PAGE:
What Is a Copyright Strike Under the DMCA?

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Strikes, also sometimes called copystrikes, are not actually part of the DMCA, but are more specifically a platform-invented system to comply with the DMCA’s requirement to stop repeat infringers.

The DMCA imposes two main obligations on platforms like Youtube and Twitch, one reactive and the other proactive. Platforms must act in response to any validly drafted and submitted takedown notice, reactively removing the content when the copyright holder identifies it. Additionally, platforms must proactively ban or otherwise restrict repeat infringers from using their services.

That second requirement is nonspecific, and platforms are free to create any system they like that will help them comply with it. It is why Youtube created their strike system: an unresolved copyright claim will result in a “strike” on the user’s account, and accumulating three strikes will subject the account to termination. Strikes expire after 90 days. Remember that this is entirely a Youtube-created approach for complying with the DMCA, and other sites can have different policies, and Youtube may also alter their policies at any time. No aspect of the DMCA law requires a strike system, or a strike expiration time.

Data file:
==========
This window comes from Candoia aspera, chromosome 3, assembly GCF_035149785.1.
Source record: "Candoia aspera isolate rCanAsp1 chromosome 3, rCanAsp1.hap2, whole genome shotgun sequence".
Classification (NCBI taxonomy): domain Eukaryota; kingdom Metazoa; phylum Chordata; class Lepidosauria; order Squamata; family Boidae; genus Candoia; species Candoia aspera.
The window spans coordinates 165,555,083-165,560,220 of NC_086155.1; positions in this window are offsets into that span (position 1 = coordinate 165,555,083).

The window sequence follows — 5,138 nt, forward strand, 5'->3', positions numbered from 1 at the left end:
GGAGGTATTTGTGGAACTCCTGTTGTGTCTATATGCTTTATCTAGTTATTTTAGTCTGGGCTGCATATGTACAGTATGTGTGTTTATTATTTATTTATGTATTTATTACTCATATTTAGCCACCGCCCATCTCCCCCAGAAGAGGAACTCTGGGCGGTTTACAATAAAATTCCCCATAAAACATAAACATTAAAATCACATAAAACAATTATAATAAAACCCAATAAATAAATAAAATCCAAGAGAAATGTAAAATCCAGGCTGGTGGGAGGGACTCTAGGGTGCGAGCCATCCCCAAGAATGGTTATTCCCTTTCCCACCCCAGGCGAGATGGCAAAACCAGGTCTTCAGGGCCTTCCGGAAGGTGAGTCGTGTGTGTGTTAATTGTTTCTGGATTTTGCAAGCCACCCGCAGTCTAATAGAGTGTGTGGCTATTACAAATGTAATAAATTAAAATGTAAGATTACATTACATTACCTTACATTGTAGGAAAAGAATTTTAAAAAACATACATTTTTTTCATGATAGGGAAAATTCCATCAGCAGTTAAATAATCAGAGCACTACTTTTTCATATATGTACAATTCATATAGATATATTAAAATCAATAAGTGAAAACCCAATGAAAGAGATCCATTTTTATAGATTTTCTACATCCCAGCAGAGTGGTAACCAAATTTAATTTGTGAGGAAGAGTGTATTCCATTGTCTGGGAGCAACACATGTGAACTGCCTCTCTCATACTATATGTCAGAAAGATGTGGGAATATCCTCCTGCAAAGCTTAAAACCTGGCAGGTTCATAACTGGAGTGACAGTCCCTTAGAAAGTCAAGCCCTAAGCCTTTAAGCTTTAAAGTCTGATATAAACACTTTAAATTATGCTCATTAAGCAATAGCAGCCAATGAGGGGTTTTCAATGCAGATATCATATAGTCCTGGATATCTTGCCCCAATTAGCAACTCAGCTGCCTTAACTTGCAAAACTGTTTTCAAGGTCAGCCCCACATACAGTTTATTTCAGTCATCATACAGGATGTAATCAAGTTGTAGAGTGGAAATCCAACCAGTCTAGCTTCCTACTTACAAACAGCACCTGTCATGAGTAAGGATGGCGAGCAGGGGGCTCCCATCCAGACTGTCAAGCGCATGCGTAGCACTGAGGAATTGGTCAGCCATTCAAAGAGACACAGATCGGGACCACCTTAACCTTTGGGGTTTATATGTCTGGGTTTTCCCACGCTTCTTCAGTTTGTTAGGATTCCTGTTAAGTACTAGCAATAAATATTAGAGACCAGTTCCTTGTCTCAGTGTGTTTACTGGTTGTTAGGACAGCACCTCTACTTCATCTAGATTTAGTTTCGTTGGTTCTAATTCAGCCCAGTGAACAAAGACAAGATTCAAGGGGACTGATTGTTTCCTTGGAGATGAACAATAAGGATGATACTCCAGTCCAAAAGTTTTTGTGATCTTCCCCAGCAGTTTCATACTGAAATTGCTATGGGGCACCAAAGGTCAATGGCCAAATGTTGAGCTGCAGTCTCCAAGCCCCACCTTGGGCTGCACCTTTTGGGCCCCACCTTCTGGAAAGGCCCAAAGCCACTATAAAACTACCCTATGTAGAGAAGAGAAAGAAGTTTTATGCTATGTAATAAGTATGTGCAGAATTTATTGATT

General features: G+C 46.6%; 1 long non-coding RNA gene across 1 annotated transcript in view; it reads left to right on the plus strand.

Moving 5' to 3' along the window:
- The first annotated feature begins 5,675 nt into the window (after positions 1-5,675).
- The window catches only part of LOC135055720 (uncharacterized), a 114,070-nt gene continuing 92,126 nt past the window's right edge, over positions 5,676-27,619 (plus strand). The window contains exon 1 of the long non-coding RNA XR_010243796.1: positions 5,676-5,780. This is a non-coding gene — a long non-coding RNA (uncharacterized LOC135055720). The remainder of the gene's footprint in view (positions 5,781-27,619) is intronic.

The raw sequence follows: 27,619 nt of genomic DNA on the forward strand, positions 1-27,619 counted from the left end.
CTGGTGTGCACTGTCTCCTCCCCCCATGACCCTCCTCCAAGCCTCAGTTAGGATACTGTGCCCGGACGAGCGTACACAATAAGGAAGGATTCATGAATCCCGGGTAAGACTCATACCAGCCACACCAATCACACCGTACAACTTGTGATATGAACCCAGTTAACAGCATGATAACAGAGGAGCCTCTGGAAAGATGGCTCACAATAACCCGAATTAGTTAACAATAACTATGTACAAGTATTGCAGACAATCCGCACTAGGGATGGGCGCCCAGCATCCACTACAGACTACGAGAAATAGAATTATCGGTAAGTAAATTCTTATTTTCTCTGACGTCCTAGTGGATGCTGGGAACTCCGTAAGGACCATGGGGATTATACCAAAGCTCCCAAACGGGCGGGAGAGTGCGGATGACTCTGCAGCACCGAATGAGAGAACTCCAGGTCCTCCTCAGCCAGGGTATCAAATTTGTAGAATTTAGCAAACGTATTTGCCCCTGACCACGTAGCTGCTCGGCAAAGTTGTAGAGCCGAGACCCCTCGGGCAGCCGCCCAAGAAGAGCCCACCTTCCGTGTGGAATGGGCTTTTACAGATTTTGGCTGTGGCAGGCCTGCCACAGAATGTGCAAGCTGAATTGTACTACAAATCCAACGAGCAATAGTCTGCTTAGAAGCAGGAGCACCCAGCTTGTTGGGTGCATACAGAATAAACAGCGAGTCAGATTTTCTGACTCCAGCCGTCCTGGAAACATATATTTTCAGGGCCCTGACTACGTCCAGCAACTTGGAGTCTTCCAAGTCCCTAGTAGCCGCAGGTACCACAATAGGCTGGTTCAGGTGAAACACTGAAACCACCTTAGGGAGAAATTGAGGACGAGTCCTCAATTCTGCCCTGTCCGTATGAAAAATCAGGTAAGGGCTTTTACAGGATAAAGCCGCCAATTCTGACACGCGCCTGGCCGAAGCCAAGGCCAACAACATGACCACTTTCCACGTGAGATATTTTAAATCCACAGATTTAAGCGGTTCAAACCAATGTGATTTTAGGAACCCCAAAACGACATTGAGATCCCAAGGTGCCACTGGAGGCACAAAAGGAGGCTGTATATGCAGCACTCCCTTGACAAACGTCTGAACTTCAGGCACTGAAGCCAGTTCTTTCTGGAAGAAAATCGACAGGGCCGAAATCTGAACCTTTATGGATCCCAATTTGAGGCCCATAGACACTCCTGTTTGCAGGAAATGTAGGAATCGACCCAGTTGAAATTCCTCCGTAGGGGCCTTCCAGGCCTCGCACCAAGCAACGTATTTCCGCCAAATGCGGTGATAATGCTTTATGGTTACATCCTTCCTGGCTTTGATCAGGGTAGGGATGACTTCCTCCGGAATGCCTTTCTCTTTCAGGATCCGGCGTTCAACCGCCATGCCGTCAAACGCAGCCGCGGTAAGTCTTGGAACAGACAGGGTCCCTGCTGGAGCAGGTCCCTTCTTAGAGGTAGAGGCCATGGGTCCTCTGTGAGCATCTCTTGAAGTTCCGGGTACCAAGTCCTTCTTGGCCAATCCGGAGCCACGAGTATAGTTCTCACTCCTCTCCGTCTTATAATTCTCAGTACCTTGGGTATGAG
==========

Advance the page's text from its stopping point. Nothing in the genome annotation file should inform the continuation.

Twitch, for instance, uses a similar strike system with a three strike limit, but does not at this time provide any information about whether strikes expire. Platforms may be as harsh or as lenient as they prefer with their policies, provided they have adopted a policy that is “reasonable” to deal with repeat infringers.

Because each platform has its own way of complying with the DMCA, it is important to read the sites’ Terms of Service or DMCA page, specifically the “Repeat Offender” or “Repeat Infringer” policies, which is where information about strikes — if any — should be located. It is a legal requirement to inform account holders of their DMCA and repeat infringer rules, so these will usually be posted prominantly.

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